Hold on tight, and the upward torque is most unpleasant, thanks to the high bore line. Let the grip "roll" in the hand, and the trigger guard hits my middle finger. This makes (for example) a 6 1/2" M29 or a Redhawk more pleasant for me to shoot than a Super Blackhawk.

RugerSAFan
August 2, 2006, 10:44 PM
For me, recoil for the 45lc can be very pleasant in one of my SA Rugers, if I reload properly.

ezypikns
August 3, 2006, 12:29 PM
and the recoil is nothing. Either shoot cowboy loads or load them yourself. I load a 250gr RNFP over about 4.5 to 5.0 grains of Trail Boss. You can shoot that all day long.

fineredmist
August 3, 2006, 12:43 PM
If the .45 Long Colt is too much go to the .45 Short Colt.

ScottsGT
August 3, 2006, 01:26 PM
Just got back from the indoor range. Not bad at all! Sure ain't a .44 Magnum! I'm very pleased using Georgia Arms Cowboy loads and my own Cowboy loads using 5.5 to 6 grains of Trail Boss with the same 230 grain round nose I use on my .45 ACP reloads. Georgia Arms loads were a little more "snappy" than my own, but still no big deal.
Oh, I sure wish they would A/C that indoor range! It's a high of 100 today and must have been 85 to 90 in the range.

dairycreek
August 3, 2006, 02:14 PM
In a strong gun the recoil of the 45LC is pretty much what you choose it to be. There are many, many old 45's on the market that simply will not withstand the pressures of new, modern ammo and, thus, the ammo manufacturers tend to produce pretty mild loads - hence mild recoil.

With the advent of stronger platforms (of which Ruger is certainly one) some of the ammo manufacturers e.g. Buffalo Bore, produce some really strong, hot loads for the 45LC to be shot only in appropriate guns. Take a look at the Buffalo Bore 45LC+P in 325 grains and I guarantee you that this is a load with will outperform 44 magnum stuff easily and will produce really, really substantial recoil. As I said, the recoil can be pretty much what you choose it to be.

TexasRifleman
August 3, 2006, 02:23 PM
45LC is a sweetheart, especially in the cowboy loads.

It kinda has a "slow" feel to it. Instead of a sharp recoil like the magnums it kinda slowly builds up.

Very enjoyable shooting round, especially in the slower velocity loadings.

BluesBear
August 5, 2006, 01:16 AM
If the .45 Long Colt is too much go to the .45 Short Colt.They haven't procuded the short version of the .45 Colt since the 1920s.

But there is the .45 S&W (Schofield) cartridge.
It's currently only availabe in very mild cowboy loadings.

Stainz
August 5, 2006, 07:09 AM
The original 7.5" SAA would just make 1,000 fps with 40gr bp under it's 250gr LRNFP bullet. Guns today must be made to the appropriate SAAMI spec, which is ~14 kpsi CUP for .45 Colt. For .45 ACP, it is nearly 22 kpsi CUP; .44 Magnum - and Ruger .45 Colt RH's, older BH's - approach 40 kpsi CUP. The latest variation of the BH in .45 Colt is downsized - and not up to the high pressure loads of the previous models. If you want that kind of power in .45 Colt, look for some older stock.

Today's Rugers, and the clones, are certainly capable of producing many hours of shooting fun - with from nearly zilch recoil up to slight recoil, depending on your loading. The .45 Schofield cases with 4.5gr Titegroup and a 250gr LRNFP atop would make 700 fps from my 4" 625MG. Sporting recoil-enhancing wood stocks, Ahrends square conversion finger-grooved cocobolo's, actually, they are an all day shooter load. Going up to 6.1gr in a .45 Colt case (same bullet) would break 850 fps with a SD of +/-16 fps - nice load - and still within SAAMI spec's. Of course, the heavier 5.5" Redhawk I have eats up the recoil, while my Bird's Head Grip 4.6" Vaquero just rolls in your hand. My wife replaced the 2" 10 I had for her home defense piece with that RH, because she likes shooting it more - 'pity the fool' who bothers her when I am not here.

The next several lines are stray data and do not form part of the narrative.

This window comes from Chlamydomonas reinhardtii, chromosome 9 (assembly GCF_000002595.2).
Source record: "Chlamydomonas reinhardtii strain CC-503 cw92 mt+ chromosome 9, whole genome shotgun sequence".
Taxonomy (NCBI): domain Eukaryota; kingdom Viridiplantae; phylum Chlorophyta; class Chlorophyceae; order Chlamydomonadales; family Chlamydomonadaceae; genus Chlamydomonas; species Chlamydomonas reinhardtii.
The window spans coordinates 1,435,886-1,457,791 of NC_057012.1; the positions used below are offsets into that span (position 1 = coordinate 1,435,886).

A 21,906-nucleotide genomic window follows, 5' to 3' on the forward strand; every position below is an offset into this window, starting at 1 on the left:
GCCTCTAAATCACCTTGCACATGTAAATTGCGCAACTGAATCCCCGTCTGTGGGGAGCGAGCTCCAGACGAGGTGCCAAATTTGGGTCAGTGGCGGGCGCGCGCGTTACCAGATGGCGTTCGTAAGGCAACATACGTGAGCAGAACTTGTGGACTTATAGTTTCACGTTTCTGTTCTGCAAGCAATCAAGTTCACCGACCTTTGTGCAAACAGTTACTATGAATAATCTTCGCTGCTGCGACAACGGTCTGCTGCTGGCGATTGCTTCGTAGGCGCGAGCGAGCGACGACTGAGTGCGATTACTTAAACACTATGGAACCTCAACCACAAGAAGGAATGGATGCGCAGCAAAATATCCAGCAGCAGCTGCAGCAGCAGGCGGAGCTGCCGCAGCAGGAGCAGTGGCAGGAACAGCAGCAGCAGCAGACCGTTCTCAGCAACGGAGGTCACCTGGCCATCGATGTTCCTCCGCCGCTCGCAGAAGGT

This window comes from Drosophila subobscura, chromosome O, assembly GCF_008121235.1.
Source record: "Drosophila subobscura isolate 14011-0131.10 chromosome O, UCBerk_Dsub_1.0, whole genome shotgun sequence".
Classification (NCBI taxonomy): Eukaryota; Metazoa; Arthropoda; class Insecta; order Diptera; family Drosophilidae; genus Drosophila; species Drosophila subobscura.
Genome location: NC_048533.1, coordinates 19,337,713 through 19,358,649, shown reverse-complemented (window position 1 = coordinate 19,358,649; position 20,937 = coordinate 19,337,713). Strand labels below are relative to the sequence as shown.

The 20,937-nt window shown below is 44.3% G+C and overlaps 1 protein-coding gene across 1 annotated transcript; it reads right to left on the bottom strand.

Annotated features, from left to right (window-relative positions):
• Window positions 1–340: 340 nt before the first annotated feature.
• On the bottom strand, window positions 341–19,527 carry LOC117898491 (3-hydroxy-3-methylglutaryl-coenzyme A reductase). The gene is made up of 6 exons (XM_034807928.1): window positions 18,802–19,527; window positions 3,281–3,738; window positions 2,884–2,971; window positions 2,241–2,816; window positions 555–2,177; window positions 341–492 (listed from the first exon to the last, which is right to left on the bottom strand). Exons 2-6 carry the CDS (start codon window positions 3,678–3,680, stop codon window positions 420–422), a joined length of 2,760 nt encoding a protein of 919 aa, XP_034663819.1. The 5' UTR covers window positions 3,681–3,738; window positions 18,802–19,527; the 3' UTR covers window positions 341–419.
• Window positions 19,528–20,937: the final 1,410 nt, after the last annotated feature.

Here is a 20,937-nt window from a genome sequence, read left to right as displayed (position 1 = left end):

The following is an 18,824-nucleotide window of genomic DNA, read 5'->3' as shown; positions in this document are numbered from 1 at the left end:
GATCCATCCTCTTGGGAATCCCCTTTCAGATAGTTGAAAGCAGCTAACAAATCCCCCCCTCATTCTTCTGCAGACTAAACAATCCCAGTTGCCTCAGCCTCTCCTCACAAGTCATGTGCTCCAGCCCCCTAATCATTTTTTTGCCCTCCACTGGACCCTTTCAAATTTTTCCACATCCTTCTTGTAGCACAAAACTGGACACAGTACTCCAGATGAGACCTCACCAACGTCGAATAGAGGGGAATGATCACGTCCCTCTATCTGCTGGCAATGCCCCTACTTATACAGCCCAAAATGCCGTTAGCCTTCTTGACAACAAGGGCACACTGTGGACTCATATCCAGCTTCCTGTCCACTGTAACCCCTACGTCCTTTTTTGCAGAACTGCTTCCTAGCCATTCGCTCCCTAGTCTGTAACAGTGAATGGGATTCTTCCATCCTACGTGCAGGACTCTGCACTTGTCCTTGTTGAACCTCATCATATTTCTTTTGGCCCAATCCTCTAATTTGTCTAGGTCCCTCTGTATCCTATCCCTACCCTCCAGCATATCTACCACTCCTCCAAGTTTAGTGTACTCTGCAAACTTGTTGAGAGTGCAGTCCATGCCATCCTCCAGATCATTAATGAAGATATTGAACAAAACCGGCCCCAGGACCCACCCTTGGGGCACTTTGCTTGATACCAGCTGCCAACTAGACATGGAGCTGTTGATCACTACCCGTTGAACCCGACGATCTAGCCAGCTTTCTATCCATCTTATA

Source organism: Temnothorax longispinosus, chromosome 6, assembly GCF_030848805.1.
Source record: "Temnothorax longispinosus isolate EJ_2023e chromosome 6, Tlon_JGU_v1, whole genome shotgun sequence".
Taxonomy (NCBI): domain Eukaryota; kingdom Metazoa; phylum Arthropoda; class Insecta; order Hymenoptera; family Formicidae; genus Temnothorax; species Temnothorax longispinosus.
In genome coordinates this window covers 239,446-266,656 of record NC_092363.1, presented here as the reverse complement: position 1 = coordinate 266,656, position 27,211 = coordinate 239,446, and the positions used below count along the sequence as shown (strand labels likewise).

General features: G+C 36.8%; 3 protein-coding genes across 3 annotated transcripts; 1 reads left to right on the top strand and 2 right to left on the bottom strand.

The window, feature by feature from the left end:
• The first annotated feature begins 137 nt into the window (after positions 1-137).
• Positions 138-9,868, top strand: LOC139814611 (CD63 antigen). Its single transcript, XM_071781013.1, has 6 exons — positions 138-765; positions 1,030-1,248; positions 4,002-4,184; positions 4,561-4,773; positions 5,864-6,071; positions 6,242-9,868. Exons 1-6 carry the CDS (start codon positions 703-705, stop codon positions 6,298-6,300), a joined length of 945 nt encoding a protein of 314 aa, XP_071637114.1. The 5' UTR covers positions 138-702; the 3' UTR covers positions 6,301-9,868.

I started reloading because of the .45 Colt cases I had amassed... it seemed like it would make shooting 'cheaper'. It doesn't - you just shoot a lot more! Seriously, it becomes a hobby in and of itself - and, yes, that will soon be you dumpster-diving at the range for brass and boxes. The best part is that you can make 'what you want'. Besides, try to find .45 Colt ammo on a Sunday afternoon...

Stainz

Marshall
August 5, 2006, 07:56 AM
Congrats on your new toy. I find off the shelf .45 Colt to be baby poo poo in comparison to .357 and .44 Mag loads. Although as others have said, you can make them monster poo poo if you have a hankerin to do so. Cor Bon and Buffalo Bore offer some pretty heavy stuff. Do a search, Mr Camp did a write up of some new Cor Bon DPX that performs at 1200 FPS/720FTLBS. Not heavy but not your dads .45 Colt load either. ;)

BluesBear
August 5, 2006, 08:18 AM
Since we discussed the strength of .45 Colt brass last year I thought I'd post a link.

http://www.thehighroad.org/showthread.php?t=149683

I also printed out this article by John Linebaugh
http://www.linebaughcustom.com/Articles/THE45COLTDISSOLVINGTHEMYTH/tabid/201/Default.aspx

Scroll down to the heading The Myth of The "Weak" .45 Colt Case

Jim March
August 5, 2006, 03:48 PM
Quoting:

The latest variation of the BH in .45 Colt is downsized - and not up to the high pressure loads of the previous models. If you want that kind of power in .45 Colt, look for some older stock.

Not so!

Any Blackhawk that shipped as a 45LC since 1973 is on the large frame.

IF you were to convert the new 50th Anniversary 357 to 45LC, you'd have a small-framed Ruger 45LC. Something Ruger never made in a Blackhawk, but is now making in the "New Vaquero" in 45LC.

By using a barrel and cylinder in 45LC from a New Vaq, you could convert the 50th 357. Or use a custom barrel, ream the 357 cylinder up.

I would not recommend it.

Stainz
August 5, 2006, 06:59 PM